Across the Pond is a series that offers this Yank's take on major events in sports from Europe and the rest of the world. For the last installment, click here.
I've been crunching some numbers and the figures are staggering.
In just the past week, Real Madrid has doled out between $220-$225 million (depending on the exchange rate) to sign just two players.
According the CIA World Factbook, that's roughly equal to the GDP of Micronesia. Yes, Real Madrid has economic power equivalent to that of a small nation.
Add in the combined $137 million that Real splashed on Luis Figo and Zinedine Zidane in their other world record transfers and Madrid's massive spending power is perfectly illustrated.
Since 2000, Real have made four world record transfers. They've spent a total of roughly $360 million on just four players.
Granted, the four players that they've bought with that money have been some of the best in the world, but those players were purchased for an average of $90 million apiece (£54 million, to the Brits). Is anybody worth that much?
Just 11 years ago, the transfer fee record was set at £21.5 million pounds, for Denilson's move to Real Betis. It's taken just over a decade for the world record transfer fee to quadruple.
Every transfer window will have its own signature element of madness.
In the last two windows, we had one of the most obnoxiously protracted transfer sagas in history. Apparently this time around, we'll be witnessing grossly inflated transfer fees.
I've been looking at this with a mixture of shock and disgust because you don't have to look terribly far into the future to see the potential impact of the Madrid shopping spree.
Who else was expected to make a major splash in the market this summer?
Manchester City, and to a lesser extent, Chelsea.
City has only made one major move so far with their signing of Gareth Barry, but you can be sure that they'll be doing more as the summer progresses.
Thanks to their new ownership, the Abu Dhabi United Group, City has more spending power than anybody else on the planet. Now that they've seen that you can indeed put a price on anything, will they be more aggressive with their spending?
Remember, a deal for Kaka was seemingly all but done back in January. If this were an Al Pacino flick, Kaka's move to Madrid would spark a fit of jealous spending in an effort to prove that Man City could be just as powerful.
Chelsea could look to Madrid and feel even farther back in the race for European supremacy. It's no secret that the Blues are desperate for a Champions League title, but have kept coming painfully close each season, with defeats in the very late stages of the competition.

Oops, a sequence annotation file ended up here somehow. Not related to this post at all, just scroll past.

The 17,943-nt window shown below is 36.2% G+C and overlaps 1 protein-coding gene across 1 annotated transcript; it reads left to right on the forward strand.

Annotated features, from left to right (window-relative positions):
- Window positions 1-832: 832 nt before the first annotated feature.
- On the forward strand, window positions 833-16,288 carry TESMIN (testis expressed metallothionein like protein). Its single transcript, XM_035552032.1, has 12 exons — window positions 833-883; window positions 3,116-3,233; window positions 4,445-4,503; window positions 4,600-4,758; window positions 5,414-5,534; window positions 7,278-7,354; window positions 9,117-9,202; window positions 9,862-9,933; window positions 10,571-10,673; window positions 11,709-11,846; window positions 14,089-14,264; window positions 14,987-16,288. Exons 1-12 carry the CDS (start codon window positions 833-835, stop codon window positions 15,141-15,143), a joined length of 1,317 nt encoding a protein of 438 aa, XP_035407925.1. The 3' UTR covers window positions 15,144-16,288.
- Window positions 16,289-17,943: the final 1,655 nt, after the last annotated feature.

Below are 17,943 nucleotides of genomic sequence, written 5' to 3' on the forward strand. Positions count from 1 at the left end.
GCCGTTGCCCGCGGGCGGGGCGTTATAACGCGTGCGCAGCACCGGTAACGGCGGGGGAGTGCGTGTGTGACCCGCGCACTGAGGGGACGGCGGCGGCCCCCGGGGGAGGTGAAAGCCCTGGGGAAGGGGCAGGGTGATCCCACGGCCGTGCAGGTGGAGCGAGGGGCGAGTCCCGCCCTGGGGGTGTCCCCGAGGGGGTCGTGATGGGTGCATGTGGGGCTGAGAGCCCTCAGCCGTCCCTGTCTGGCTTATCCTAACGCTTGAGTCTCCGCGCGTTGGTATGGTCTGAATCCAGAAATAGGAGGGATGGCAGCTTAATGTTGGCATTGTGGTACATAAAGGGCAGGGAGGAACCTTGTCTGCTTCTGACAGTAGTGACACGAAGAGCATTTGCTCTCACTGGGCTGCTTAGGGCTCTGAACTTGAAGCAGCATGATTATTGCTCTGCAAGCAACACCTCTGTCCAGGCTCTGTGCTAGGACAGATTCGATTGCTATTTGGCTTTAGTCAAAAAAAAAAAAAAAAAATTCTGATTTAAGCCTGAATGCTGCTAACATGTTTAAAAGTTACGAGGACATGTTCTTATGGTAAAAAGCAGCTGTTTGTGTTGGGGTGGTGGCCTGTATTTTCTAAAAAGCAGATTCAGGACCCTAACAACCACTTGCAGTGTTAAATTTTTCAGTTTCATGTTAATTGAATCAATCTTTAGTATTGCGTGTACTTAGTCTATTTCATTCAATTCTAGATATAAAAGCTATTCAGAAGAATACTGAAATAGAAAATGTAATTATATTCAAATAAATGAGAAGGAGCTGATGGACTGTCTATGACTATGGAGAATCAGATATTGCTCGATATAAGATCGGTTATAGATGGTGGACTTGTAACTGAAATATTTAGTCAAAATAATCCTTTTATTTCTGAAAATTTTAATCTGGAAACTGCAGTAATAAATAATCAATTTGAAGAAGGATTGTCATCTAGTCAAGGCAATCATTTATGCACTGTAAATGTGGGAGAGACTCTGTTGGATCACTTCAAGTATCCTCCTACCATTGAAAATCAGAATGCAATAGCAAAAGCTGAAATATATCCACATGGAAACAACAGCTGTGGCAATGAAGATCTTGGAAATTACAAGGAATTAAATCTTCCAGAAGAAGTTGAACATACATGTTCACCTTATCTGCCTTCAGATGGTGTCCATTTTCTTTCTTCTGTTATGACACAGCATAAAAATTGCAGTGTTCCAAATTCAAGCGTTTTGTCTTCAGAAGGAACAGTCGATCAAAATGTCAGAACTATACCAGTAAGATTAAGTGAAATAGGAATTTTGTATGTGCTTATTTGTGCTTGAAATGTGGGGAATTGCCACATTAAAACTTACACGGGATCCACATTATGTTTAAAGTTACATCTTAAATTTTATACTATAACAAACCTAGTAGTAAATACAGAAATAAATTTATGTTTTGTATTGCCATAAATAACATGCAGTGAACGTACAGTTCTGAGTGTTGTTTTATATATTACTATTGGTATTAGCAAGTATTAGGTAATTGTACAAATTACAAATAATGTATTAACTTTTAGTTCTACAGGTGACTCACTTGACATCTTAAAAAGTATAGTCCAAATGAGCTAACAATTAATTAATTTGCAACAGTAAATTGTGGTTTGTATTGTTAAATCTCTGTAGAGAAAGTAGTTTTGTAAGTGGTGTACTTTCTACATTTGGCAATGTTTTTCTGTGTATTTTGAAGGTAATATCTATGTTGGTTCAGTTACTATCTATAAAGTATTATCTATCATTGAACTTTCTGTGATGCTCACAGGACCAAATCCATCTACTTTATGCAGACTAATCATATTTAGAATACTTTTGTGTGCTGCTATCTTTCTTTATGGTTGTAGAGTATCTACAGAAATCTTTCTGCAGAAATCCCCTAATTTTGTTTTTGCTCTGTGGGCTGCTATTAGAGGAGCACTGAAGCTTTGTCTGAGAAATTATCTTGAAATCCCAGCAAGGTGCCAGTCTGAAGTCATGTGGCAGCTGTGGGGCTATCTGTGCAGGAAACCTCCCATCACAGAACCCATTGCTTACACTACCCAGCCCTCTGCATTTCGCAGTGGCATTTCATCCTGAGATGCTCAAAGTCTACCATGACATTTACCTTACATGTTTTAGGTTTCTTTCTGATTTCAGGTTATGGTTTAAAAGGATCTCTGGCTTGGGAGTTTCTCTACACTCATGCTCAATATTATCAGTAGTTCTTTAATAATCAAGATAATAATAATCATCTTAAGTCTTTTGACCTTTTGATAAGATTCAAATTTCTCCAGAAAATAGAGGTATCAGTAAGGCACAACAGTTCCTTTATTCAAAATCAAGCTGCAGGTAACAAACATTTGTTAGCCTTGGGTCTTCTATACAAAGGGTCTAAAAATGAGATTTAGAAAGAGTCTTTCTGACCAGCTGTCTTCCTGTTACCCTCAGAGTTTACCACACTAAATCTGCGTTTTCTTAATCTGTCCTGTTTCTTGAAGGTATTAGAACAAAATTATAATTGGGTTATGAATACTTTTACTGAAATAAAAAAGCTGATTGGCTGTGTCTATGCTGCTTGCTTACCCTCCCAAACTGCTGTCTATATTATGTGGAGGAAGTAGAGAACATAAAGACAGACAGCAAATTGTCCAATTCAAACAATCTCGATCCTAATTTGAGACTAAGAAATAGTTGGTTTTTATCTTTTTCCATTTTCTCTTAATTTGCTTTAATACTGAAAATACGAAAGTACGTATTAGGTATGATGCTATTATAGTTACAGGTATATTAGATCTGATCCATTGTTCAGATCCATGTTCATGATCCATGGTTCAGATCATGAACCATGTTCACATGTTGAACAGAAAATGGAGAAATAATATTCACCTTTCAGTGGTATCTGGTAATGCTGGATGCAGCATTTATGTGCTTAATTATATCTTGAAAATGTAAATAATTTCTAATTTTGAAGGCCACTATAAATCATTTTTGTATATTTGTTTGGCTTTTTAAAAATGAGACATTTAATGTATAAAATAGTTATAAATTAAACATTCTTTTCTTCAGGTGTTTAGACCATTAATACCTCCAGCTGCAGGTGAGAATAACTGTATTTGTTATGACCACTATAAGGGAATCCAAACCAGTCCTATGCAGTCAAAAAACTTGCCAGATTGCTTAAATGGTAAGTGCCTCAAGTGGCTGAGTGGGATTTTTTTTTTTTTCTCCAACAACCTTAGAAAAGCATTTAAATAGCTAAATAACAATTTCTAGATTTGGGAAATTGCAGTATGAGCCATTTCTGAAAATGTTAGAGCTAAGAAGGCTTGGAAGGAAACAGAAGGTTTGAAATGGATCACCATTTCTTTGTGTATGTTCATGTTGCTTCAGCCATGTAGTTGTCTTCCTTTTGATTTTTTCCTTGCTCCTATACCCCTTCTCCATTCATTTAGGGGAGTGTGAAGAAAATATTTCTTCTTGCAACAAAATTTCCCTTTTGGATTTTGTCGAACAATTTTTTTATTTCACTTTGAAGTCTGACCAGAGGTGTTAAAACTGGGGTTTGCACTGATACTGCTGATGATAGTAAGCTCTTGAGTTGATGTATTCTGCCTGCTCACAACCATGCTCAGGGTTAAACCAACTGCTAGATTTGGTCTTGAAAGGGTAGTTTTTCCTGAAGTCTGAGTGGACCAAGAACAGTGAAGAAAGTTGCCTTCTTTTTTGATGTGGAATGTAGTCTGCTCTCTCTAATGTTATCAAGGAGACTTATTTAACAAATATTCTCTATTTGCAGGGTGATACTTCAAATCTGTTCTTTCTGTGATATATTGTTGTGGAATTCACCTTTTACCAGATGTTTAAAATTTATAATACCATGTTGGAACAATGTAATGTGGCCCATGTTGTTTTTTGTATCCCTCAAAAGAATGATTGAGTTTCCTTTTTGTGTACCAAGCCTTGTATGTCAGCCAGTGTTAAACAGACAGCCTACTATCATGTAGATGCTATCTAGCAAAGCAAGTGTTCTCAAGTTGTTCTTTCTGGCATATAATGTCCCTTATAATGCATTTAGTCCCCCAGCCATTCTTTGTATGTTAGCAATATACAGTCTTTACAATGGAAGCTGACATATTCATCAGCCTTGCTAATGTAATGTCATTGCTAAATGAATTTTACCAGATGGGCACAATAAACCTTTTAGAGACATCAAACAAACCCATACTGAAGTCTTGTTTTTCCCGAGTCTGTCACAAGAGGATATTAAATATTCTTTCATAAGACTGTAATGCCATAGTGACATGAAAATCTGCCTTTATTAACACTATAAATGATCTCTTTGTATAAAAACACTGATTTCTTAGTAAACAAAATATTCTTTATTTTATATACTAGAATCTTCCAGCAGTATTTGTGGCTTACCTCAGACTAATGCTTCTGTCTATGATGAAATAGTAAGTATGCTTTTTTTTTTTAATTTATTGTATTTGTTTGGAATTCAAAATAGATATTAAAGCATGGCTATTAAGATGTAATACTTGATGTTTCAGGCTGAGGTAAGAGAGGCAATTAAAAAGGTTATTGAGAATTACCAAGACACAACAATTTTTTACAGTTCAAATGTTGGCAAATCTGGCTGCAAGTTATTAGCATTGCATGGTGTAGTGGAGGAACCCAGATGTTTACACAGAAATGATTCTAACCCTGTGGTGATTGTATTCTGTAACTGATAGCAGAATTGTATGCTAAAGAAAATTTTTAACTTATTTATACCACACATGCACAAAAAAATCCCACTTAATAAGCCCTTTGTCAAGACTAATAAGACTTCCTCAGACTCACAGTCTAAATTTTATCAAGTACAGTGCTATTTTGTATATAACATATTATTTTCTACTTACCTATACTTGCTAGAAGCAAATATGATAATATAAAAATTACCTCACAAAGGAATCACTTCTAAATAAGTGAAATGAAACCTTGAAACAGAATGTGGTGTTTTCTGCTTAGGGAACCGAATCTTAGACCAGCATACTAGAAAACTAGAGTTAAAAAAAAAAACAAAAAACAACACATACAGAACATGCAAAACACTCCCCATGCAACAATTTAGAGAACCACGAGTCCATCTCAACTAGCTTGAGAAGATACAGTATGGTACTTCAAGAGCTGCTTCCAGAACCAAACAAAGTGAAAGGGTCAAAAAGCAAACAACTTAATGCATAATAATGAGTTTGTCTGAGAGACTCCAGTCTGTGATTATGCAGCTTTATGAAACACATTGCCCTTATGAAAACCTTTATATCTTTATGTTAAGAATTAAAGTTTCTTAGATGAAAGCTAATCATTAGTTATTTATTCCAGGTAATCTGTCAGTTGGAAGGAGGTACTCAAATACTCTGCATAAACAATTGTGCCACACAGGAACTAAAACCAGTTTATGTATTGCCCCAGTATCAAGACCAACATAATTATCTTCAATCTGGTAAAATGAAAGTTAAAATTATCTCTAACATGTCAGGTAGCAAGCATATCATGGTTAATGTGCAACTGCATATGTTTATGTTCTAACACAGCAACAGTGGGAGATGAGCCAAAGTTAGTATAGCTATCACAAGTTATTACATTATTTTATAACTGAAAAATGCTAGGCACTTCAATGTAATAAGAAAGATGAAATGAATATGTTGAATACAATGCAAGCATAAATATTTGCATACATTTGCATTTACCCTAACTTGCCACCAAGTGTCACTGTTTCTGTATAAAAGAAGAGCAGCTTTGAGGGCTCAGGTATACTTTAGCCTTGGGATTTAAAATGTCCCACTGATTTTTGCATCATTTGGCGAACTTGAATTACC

Abramovich already knows that Manchester United and Barcelona have proven themselves superior to his club, and now Madrid seems like another massive roadblock. Will this launch an epic spending spree in London as well?
We can't rule either scenario out. Both Chelsea and Man City will want to compete with the elite clubs, and both have the rich owners to allow that to happen.
The more unfortunate side to Real's spending is bound to be transfer fee inflation for other players. Think of a player that you would rate about half as highly as Cristiano Ronaldo. Is that player worth £40 million?
Think back to Ronaldo's 1997 transfer to Inter Milan, a then-record move that cost the nerazzuri £19.5 million. Was the 1997 edition of Ronaldo only a quarter as good as the 2009 edition of Cristiano Ronaldo?
Even accounting for inflation, in today's money that move would have cost roughly £30 million.
It's a simplistic argument, but on the surface that says that Ronaldo is less than half the player that Cristiano is.
I'll use this analogy. At my local watering hole, I can get a mug of Oberon (delicious local microbrew) for $4.50. A mug of Bud Light? Two dollars, because it's a piss-poor beer compared to Oberon.
A pint of Guinness, which I'll use as a stand in for Ronaldo because it's quite heavy, goes for about four dollars. A great beer in its own right, but given the limited production of Oberon and the nature of microbrews, isn't quite as expensive.
Back to my original point, I worry that Ronaldo's move (and to a lesser extent, Kaka's) is going to artificially inflate transfer fees.
We've already seen unreasonably bloated contracts in the States in Major League Baseball. Alex Rodriguez signed a record deal with the New York Yankees, in the neighborhood of $275 million.
Now, players of similar quality are holding out for large contracts that would have been unthinkable just five years ago. It's creating quite the disparity between the haves and the have-nots in the world of baseball.
Madrid's spending power could be quite damaging to a few clubs in that regard. But, with the economic clout of Abramovich and ADUG, it could just be the tip of the iceberg.